Human and Machine to Merge at For Humankind – a Bing/Big Think Co-Production
Jason Gots is a New York-based writer, editor, and podcast producer. For Big Think, he writes (and sometimes illustrates) the blog "Overthinking Everything with Jason Gots" and is the creator and host of the "Think Again" podcast. In previous lives, Jason worked at Random House Children's Books, taught reading and writing to middle schoolers and community college students, co-founded a theatre company (Rorschach, in Washington, D.C.), and wrote roughly two dozen picture books for kids learning English in Seoul, South Korea. He is also the proud father of an incredibly talkative and crafty little kid.
On June 30-July 1, Bing and Big Think present For Humankind, a weekend-long science, technology and design pop-up expo at 201 Mulberry Street, New York City. Here we will spotlight those ideas, communities and devices that integrate into our lives, capitalize on our unique strengths, and amplify the best of human nature.
Join us for an exciting, interactive exploration of what it means to be human – today and far into the future.
The event is the culmination of Humanizing Technology, an online expo we launched back in April, exploring the evolving relationship between humankind and the technology we create.
Humanizing Technology has inspired some of the most fascinating interviews ever featured on Big Think, including:
The central question of the series and the For Humankind expo is this: Given that technology is rapidly and drastically changing the way we live, how do we want to live with technology? It emerges from our belief that while technology is morally neutral, it is imperative that we take an active stance in guiding its use and development in directions that enhance the best of human nature.
Being an educated consumer isn't enough; we also need to be producers, applying technology wisely and creatively to better ourselves, our relationships, and our world.
These five main food groups are important for your brain's health and likely to boost the production of feel-good chemicals.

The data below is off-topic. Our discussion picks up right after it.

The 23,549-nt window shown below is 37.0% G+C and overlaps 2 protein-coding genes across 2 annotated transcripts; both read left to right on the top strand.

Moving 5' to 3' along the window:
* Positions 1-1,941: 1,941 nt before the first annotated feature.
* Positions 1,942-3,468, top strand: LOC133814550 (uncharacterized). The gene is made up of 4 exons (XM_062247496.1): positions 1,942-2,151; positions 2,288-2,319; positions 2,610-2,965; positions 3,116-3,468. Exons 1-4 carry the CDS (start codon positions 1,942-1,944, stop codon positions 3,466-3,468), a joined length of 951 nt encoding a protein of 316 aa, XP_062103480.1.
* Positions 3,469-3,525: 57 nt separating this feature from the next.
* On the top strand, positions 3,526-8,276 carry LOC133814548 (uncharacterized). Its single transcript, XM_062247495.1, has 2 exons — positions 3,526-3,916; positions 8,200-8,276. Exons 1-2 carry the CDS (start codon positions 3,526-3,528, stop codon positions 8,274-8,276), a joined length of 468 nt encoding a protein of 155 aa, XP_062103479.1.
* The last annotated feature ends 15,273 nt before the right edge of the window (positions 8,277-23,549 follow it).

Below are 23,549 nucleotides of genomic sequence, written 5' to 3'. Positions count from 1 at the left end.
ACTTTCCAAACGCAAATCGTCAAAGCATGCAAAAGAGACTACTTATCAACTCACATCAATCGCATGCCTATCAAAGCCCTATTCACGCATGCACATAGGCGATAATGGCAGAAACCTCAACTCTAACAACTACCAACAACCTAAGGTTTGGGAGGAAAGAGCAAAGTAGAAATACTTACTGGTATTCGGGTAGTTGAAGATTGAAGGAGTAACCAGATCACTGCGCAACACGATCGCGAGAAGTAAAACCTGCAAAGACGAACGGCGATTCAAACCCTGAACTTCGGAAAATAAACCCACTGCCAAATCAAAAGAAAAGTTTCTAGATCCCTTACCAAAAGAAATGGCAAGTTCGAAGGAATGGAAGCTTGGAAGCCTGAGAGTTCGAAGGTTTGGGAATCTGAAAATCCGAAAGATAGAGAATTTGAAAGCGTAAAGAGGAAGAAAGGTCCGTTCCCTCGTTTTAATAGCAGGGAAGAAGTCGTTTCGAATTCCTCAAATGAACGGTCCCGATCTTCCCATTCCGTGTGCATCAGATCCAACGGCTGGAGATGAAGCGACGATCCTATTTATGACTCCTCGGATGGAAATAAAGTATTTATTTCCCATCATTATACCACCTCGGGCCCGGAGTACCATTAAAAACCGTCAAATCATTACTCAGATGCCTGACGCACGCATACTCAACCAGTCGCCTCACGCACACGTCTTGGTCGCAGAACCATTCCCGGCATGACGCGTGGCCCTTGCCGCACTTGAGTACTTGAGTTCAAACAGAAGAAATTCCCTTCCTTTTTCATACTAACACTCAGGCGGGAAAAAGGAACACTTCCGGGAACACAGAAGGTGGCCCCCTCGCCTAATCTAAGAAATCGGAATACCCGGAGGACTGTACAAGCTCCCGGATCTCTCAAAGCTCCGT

We all know eating “healthy” food is good for our physical health and can decrease our risk of developing diabetes, cancer, obesity and heart disease. What is not as well known is that eating healthy food is also good for our mental health and can decrease our risk of depression and anxiety.
Infographics show the classes and anxieties in the supposedly classless U.S. economy.
For those of us who follow politics, we’re used to commentators referring to the President’s low approval rating as a surprise given the U.S.'s “booming” economy. This seeming disconnect, however, should really prompt us to reconsider the measurements by which we assess the health of an economy. With a robust U.S. stock market and GDP and low unemployment figures, it’s easy to see why some think all is well. But looking at real U.S. wages, which have remained stagnant—and have, thus, in effect gone down given rising costs from inflation—a very different picture emerges. For the 1%, the economy is booming. For the rest of us, it’s hard to even know where we stand. A recent study by Porch (a home-improvement company) of blue-collar vs. white-collar workers shows how traditional categories are becoming less distinct—the study references "new-collar" workers, who require technical certifications but not college degrees. And a set of recent infographics from CreditLoan capturing the thoughts of America’s middle class as defined by the Pew Research Center shows how confused we are.
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